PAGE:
Why are we waiting?

What are you like at queuing? We’ve recently seen queues for the iPhone 5 at outlets around the world.

Here in Perth we’ve seen people camping out for the latest land releases and parents in Sydney are queuing from 3:00 a.m. on enrolment days to secure a place for their children in before and after school care.

They arrive in the middle of the night with deck chairs, blankets, beanies and flasks of coffee while they wait to be first in line when the care centre opens its doors on enrolment day.

It is a nightmare being played out across the city, with the popularity of cheap before- and after-school care soaring, especially in parts of Sydney where there has been a surge in the birth rate and where parents believe their children receive a gold-plated service. – News.com.au

I must admit I’ve queued overnight a few times but it was many years ago. (I’m sure there’s a line in there about being young and foolish.)

I think I did it two or three times for concert tickets. If I remember rightly I queued overnight for Joe Jackson tickets a couple of times and once for Clannad. I also stayed overnight on the pavement outside Subiaco Oval once many years ago to get a good viewing spot for the WAFL Grand Final in the early eighties. That uncomfortable night was well worth it to watch Swan Districts take the flag.

Have you queued for anything? How long are you prepared to queue for something you really want? What has caused you to wait in line and for how long?

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Distracted to Death

I’m conflicted. I use Apple products every day but there’s something about the inevitable fanfare of their new product launches that concerns me. I’ll admit that it’s clever marketing but it always leaves me feeling quite unsettled.

The iPhone 5 has been launched and according to their marketing chief, Phil Schiller, shipments will start in about a week in the United States, Canada, Britain, France, Germany, Australia and Japan, and the latest must have device will be in 100 countries by the end of the year. There have been forecasts of sales of up to 12 million new iPhones by the end of September.

I have certainly embraced new technology but I do worry about the relentless pursuit of the newest and latest. I read somewhere recently of a young woman who loves Apple so much that she says she’s had about eight iPhones over the last couple of years. For the life of me I can’t understand why anyone needs to be buying that many phones.

Apple is not the issue.

Just in case you think this is a rant against Apple, it’s not. I love music so I love the iPod that I received as a gift some years ago. My wife won one of the original iPads and gave it to me. I use it every day and find it very handy for a variety of purposes. I currently have the use of an iPhone for work and I find it both fun and functional. Apple isn’t the issue. The relentless push to have more and more of the very latest is what causes me to feel uneasy.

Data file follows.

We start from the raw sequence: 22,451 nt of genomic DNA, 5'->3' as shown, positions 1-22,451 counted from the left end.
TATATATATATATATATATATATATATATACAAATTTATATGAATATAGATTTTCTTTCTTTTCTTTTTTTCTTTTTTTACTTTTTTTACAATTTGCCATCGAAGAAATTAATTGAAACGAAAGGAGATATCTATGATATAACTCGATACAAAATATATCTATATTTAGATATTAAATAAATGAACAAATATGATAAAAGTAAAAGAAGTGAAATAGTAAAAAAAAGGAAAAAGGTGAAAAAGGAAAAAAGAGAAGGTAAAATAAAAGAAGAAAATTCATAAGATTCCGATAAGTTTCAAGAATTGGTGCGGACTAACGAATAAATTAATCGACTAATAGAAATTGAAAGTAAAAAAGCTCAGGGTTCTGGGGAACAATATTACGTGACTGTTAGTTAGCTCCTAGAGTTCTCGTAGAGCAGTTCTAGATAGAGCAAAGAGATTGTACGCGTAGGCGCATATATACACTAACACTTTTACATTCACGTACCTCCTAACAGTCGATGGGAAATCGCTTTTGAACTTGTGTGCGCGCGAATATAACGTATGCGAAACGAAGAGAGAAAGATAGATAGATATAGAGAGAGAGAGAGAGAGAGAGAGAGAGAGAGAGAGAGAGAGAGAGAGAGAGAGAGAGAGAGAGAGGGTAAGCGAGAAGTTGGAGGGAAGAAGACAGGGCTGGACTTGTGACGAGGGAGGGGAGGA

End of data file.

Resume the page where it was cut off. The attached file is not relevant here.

My ‘old’ iPad didn’t cease to be functional when the next generation and the one after that were released. My iPod is several years old and several models out of date but interestingly enough, it still plays my favourite music. With a change in positions at work I’m about to swap my phone for an older model and it really doesn’t concern me.

It seems that we keep trying to fill every moment of every day with distractions that really don’t add anything to our quality of life and they certainly don’t answer the bigger life questions. We feel that we need something new simply because it’s available and the thought of not have the latest causes some people to break out in cold sweats. And don’t tell me it’s about functionality. It’s about feeling that we’re missing out if we don’t have the latest. We imagine that it’s better whether it is or not. This video proves that point.

It’s like the Emperor’s New Clothes all over again. We’ve let ourselves be duped into believing that satisfaction in life is just one more purchase away. The strange thing is that when then next new and shiny item is offered for sale we jump for it, demonstrating that the last item we thought would satisfy didn’t really improve our quality of life at all. If it did we wouldn’t need the latest version. Strangely enough we refuse to learn the clearly obvious lesson and so we just repeat the cycle.

I’ve got news for you. It doesn’t stop and it will never satisfy.

All the latest gadgets, useful or not, are just distractions. They all cause us to take our eyes off what’s really important in life. They distract us from relationships, contemplation, relaxation and spirituality. We know that all the distractions don’t bring lasting happiness or joy but we keep pursuing them, refusing to learn that they’ll never satisfy. We keep chasing the distractions. We’re being distracted to death.

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